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You are here: MacNN Forums > Hardware - Troubleshooting and Discussion > Mac Notebooks > Unwise to commute with sleeping iBook?

Unwise to commute with sleeping iBook?
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axlepin
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May 19, 2004, 09:53 PM
 
Any thoughts on whether it's OK to put a sleeping iBook (lid closed) into a computer bag for the daily commute or trip to the coffee shop?

I like to save not only the boot time, but also the time of launching the apps and files I plan to work on.

Is there a risk of damaging a hard drive in a sleeping iBook as it undergoes the typical jostling of a train ride, walking, running, bounding up the stairs, etc?

axle
     
Link
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May 19, 2004, 09:54 PM
 
Nope. The hard drive is shut off as usual.
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nikon
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May 19, 2004, 10:12 PM
 
It shouldn't cause any problems. I take my iBook with me all the time and I never turn it off, I just shut it and go. I'm been doing this for a year without any problems.
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OldManMac
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May 19, 2004, 10:14 PM
 
I've hauled mine to work and back daily for two years. I never turned it off.
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rsgunther
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May 19, 2004, 10:33 PM
 
I have been hauling windoze laptops back & forth to work for about 6 years. I have never shut them down - just close the lid - and they go to sleep. I've never had a hardware problem because of it, however; with windoze, it usually requires a reboot after sleep to get everything working correctly.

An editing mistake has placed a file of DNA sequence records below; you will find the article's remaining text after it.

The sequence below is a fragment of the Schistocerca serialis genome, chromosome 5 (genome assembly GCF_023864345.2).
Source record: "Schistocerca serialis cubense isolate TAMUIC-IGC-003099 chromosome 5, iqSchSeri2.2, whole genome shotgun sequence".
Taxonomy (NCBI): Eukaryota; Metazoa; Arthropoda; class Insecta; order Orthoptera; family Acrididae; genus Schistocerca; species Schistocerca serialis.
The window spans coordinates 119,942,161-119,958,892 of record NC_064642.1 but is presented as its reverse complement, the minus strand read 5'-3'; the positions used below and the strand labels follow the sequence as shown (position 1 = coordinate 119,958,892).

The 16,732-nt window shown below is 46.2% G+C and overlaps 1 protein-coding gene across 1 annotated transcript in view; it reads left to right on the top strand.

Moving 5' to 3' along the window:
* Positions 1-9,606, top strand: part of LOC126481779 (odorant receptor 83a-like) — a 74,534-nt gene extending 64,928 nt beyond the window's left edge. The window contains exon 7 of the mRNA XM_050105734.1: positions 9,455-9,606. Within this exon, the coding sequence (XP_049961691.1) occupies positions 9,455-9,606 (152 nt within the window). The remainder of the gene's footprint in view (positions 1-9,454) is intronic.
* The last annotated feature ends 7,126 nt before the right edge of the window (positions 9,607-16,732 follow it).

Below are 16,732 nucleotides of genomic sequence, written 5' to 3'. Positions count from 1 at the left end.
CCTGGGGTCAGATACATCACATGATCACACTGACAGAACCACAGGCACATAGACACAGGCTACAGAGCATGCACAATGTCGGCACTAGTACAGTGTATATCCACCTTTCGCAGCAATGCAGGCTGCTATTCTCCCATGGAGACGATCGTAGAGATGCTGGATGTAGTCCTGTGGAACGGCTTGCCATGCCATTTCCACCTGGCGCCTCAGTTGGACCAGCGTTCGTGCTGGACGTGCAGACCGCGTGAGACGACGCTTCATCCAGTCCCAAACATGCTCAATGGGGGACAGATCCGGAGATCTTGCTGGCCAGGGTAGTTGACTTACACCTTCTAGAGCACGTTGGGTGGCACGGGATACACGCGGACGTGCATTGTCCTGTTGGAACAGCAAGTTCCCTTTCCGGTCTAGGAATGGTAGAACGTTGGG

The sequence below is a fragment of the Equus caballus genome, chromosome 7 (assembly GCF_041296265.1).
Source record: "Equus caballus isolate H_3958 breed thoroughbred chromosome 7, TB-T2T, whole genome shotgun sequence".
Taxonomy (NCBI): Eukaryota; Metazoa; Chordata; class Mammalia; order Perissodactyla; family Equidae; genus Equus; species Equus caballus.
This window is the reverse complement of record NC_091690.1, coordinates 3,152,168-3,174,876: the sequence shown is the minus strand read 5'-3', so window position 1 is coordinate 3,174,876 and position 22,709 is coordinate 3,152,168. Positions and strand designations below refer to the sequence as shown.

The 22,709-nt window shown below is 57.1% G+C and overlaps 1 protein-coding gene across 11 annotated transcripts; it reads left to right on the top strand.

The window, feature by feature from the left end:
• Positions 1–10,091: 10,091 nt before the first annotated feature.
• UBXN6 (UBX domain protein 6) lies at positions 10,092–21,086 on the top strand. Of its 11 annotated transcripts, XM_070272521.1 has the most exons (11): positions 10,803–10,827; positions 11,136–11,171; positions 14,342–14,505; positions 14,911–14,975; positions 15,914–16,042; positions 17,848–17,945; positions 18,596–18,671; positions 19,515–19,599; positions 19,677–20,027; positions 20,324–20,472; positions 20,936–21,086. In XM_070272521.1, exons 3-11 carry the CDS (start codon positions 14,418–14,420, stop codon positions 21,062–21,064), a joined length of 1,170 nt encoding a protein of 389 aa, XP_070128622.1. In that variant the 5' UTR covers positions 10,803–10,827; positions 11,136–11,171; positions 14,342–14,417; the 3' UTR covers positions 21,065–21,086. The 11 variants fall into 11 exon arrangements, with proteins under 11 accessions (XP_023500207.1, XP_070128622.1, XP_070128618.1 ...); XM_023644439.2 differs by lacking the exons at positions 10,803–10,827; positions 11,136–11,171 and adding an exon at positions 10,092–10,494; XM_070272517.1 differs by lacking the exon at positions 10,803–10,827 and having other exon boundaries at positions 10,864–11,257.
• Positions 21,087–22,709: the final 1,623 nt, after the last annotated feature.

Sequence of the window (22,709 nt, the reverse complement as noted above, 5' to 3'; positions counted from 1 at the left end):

Did I mention how happy I am to come home & use my powerbook?
     
Cipher13
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May 19, 2004, 10:38 PM
 
That's what it's designed for.

When your iBook is asleep, the head is placed into the same position as when it's off; it's locked into a "resting" position.

Don't worry.
     
rytc
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May 20, 2004, 03:22 AM
 
Originally posted by axlepin:

Is there a risk of damaging a hard drive in a sleeping iBook as it undergoes the typical jostling of a train ride, walking, running, bounding up the stairs, etc?
I've used mine many a time on the train, hasn't seemed to have harmed it.
     
ginoledesma
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May 20, 2004, 10:02 AM
 
I put the iBook to sleep more than shutting it down. Actually, the only time I shut my iBook down is when I give it a general cleaning (polishing, scrubbing, etc) or when I access the insides (install/remove RAM/Airport Card, etc). Sleep is definitely a wonderful feature, since it takes just about a second to get back to working state again.
     
nJm
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May 20, 2004, 06:42 PM
 
Is sleep like Hibernation on windows laptops? It backs up what's in the ram to your HD, and then is turned right off. So when you turn it on again you don't need to go through the boot process.

I wasn't sure, as my new iBook is way faster to wake up than any PC laptop I've used.